No

No ★★★½

Completes Pablo Larraín's loose trilogy about life under Chilean dictator, Augusto Pinochet (preceeded by "Tony Manero" and "Post Mortem"). Albeit conceived in strong historical and socio-political context; this story is a simple tale centered on young advertising executive, René Saavedra (portrayed with flair by enigmatic chameleon, Gael García Bernal) — thus making the film accessible to a wide range of foreign viewers.

The film charts two narrative blueprints juxtaposed next to each other: the No campaign from inception to post-referendum, and how it is inextricably linked to René's democratic ideology. Against the backdrop of fierce competition between both camps, his middle-class existence as a single father still harboring feelings for the ex-wife comes into close, thematic focus.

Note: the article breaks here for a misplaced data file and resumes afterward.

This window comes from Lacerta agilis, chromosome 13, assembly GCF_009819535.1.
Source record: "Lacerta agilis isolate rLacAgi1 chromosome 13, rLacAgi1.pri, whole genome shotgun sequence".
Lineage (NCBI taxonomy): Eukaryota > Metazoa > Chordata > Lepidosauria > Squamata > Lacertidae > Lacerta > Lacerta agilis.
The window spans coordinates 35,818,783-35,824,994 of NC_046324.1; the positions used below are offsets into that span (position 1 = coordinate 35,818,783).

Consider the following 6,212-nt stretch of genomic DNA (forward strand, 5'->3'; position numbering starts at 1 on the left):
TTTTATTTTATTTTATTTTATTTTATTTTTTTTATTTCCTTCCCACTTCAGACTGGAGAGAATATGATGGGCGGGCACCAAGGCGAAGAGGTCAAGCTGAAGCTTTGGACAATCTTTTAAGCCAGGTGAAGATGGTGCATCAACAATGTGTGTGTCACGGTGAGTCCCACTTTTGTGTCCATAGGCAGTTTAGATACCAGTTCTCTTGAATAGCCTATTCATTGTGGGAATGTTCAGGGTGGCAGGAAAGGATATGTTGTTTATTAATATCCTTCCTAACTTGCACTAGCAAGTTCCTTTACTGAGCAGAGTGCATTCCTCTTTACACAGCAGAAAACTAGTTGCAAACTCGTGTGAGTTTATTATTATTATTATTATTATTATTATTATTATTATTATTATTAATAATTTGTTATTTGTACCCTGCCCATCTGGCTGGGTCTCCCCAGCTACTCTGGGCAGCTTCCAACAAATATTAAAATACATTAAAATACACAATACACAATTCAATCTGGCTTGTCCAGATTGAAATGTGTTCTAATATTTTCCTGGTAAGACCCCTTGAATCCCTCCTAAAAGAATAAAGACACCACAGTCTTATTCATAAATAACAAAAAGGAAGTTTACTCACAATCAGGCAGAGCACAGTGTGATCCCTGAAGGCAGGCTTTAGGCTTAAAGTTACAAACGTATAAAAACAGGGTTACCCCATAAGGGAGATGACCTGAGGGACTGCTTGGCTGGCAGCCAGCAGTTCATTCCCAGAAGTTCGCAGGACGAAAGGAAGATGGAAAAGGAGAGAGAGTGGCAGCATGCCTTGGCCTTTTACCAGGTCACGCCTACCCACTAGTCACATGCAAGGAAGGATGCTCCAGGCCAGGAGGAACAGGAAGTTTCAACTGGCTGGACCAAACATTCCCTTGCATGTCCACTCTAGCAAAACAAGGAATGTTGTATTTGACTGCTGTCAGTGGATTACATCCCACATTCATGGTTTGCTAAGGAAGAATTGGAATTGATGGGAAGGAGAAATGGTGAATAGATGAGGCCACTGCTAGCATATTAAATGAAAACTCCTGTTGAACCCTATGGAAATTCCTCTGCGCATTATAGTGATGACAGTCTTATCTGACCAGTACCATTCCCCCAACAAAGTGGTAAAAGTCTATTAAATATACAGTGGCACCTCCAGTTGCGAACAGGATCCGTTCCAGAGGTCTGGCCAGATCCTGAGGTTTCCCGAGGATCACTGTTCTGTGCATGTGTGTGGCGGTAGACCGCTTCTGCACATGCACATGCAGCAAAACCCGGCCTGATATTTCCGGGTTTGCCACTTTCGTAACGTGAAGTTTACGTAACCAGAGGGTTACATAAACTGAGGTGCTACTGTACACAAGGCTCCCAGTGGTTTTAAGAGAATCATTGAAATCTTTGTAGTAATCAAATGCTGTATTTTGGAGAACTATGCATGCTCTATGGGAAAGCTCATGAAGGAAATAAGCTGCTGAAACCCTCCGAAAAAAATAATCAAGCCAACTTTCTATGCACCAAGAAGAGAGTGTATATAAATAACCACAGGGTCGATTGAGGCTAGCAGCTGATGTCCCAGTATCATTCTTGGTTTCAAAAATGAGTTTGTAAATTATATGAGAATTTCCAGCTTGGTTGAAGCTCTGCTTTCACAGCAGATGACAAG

Shot with an aspect ratio of 4:3 using analogue tape; the format also implies a cautionary facet to this film — concerned with lasting effects created by commercials in the heydays of TV, suggesting how a simple medium and viral marketing can radically influence political views of the masses, creating landslide victories for the underdog.

No is a tremendously simple film that burns with quiet ferocity. Pablo Larraín displays talent in using visual moods, incisive dialog and dramatic scores; giving shape to the social atmosphere in 1980s Chile — rife with unquenchable thirst for liberty and change, yet pensive and scarred by a violent past.

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